N Siva Shankaran, vice president – business development, Uflex
During his presentation, Sarkar discussed the need to understand the various requirements in printing various packages. Technical requirements such as low odour, limited migration of unwanted substance to the packed material, and trouble free processing like UV coat ability of the inks used must be studied in depth. Sarkar said, “Safety in the packaging of food products needs special attention as more and more stringent regulatory requirements are now in place.” He stresses that the inks and coatings used to print food packaging must be manufactured in accordance with Good Manufacturing Practice (GMP) guidelines.
Prasanta Sarkar, general manager (technical), Hubergroup India
Chandak highlighted packaging machinery using the MAP (Modified Atmospheric Pressure) technology. In MAP packaging, atmospheric air is removed from the package and replaced with suitable gas or a gas mixture to extend the shelf life of the food packed.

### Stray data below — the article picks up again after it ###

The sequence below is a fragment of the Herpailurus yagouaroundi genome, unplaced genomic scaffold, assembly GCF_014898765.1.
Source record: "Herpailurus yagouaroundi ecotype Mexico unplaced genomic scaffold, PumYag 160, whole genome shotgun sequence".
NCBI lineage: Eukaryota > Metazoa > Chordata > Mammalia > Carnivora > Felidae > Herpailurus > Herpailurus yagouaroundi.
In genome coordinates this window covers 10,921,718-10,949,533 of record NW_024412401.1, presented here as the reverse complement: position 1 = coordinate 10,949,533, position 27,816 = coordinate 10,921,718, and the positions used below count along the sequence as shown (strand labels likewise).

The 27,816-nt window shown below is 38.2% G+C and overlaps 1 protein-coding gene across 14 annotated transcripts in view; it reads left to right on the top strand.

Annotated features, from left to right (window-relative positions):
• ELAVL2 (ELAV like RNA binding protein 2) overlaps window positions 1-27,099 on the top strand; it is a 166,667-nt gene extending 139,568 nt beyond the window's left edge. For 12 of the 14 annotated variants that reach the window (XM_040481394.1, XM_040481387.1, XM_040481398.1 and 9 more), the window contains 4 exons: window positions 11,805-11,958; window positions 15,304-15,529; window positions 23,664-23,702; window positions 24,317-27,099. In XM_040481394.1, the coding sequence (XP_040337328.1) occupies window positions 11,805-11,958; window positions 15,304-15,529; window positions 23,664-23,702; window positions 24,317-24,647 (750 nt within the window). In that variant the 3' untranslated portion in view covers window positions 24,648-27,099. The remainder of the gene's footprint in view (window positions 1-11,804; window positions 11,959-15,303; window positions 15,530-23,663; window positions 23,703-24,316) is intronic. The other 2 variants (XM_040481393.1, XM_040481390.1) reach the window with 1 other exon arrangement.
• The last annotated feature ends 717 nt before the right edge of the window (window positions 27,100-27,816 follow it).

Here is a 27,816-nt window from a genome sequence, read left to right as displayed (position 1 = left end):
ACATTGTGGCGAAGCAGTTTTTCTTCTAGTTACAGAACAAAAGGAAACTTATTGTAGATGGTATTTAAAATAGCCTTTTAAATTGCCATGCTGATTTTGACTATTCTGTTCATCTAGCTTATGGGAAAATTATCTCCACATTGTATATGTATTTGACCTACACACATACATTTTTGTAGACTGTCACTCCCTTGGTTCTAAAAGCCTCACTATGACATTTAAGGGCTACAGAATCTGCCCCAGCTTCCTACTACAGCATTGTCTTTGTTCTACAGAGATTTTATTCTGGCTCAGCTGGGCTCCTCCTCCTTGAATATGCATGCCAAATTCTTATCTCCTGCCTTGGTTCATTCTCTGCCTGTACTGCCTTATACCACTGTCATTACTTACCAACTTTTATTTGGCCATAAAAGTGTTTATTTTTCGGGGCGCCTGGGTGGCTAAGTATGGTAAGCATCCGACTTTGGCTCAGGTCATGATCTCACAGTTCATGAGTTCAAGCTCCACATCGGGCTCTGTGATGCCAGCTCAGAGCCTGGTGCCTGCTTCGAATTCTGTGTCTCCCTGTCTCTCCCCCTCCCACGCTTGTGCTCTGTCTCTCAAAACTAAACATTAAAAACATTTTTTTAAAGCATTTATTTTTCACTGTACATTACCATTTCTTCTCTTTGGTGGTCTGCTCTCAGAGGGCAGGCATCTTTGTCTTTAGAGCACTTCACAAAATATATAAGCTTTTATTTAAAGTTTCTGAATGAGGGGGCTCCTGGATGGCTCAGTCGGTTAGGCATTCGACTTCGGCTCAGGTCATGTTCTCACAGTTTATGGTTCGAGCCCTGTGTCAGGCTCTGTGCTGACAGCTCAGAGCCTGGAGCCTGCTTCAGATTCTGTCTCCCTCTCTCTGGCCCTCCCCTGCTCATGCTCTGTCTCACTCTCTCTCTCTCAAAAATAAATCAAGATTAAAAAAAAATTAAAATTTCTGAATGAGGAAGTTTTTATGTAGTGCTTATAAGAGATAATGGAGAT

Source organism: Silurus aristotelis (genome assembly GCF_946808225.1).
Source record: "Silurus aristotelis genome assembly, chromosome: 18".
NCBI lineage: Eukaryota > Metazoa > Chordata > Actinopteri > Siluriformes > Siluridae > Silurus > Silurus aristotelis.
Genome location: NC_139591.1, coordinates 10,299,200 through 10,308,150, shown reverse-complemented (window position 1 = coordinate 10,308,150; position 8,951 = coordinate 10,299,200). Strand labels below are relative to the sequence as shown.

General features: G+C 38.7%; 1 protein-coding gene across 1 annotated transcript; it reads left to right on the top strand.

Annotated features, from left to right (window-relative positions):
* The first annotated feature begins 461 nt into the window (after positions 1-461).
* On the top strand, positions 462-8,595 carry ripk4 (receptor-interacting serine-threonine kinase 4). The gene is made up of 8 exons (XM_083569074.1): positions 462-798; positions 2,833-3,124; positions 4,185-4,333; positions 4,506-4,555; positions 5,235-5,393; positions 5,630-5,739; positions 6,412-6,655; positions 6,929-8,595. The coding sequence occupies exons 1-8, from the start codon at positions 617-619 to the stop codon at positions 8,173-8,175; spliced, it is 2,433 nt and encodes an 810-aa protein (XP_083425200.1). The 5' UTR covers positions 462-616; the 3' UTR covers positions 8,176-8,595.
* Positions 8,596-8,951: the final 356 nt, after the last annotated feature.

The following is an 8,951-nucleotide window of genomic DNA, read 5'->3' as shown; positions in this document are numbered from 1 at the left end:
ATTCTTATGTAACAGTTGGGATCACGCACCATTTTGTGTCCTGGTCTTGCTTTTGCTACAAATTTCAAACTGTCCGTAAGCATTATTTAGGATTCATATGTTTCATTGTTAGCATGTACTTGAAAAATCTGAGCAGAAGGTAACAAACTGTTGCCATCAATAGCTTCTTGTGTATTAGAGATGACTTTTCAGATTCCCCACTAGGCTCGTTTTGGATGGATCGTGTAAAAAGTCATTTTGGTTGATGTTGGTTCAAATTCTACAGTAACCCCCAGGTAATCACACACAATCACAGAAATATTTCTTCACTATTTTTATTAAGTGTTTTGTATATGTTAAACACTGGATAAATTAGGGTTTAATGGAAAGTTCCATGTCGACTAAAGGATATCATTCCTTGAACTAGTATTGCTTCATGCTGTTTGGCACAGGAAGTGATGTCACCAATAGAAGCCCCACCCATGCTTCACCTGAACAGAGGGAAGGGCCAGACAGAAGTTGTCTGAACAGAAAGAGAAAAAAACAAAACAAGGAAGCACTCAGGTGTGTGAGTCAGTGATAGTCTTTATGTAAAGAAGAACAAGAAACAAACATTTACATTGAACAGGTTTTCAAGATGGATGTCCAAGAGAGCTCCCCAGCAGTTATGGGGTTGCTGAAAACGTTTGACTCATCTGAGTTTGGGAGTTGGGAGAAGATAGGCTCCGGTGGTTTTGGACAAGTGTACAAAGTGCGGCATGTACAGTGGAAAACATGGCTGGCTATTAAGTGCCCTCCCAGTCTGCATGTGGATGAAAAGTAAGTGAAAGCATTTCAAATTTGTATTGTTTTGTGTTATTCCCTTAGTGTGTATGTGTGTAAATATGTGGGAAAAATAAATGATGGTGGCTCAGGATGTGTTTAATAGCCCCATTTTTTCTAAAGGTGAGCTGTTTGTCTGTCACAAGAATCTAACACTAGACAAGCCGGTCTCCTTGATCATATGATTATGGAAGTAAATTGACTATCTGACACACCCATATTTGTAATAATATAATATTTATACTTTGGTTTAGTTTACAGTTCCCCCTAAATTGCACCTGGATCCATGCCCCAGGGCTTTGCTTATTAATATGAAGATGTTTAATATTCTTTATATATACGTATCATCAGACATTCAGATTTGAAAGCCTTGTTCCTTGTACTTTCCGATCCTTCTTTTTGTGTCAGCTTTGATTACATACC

Chandak said, "The USP of MAP packaging is the transparent films which allows clear view. MAP packaging can impart extended markets for sensitive food products and perishables." He explained the applications of these types of machinery which can be used to for the packaging of ready-to-consume snacks, convenience meal, fresh fruits and cut vegetables among others.
Vinay Chandak, CEO, Ace Industries
Ampady, presented a case study on how packaging has resulted in the socio-economic growth of the fisher folks in Kerala.
Fisheries is one of the important sectors in Kerala with 222 marine villages. KSCADC and the Central Institute of Fisheries Technology (CIFT) together established Fish Maid, a cold chain distribution model and Drish a brand for drying and packaging of dry fish; which traditionally were dried in unhygienic conditions. A Drish product uses a no touch, hygienic MAP packaging technique which has resulted in the extension of shelf life. "With this initiative, my dream is to find a place for regular products, without any taboo attached to it."
Dr K Ampady, managing director, Kerala State Coastal Area Development Corporation (KSCADC)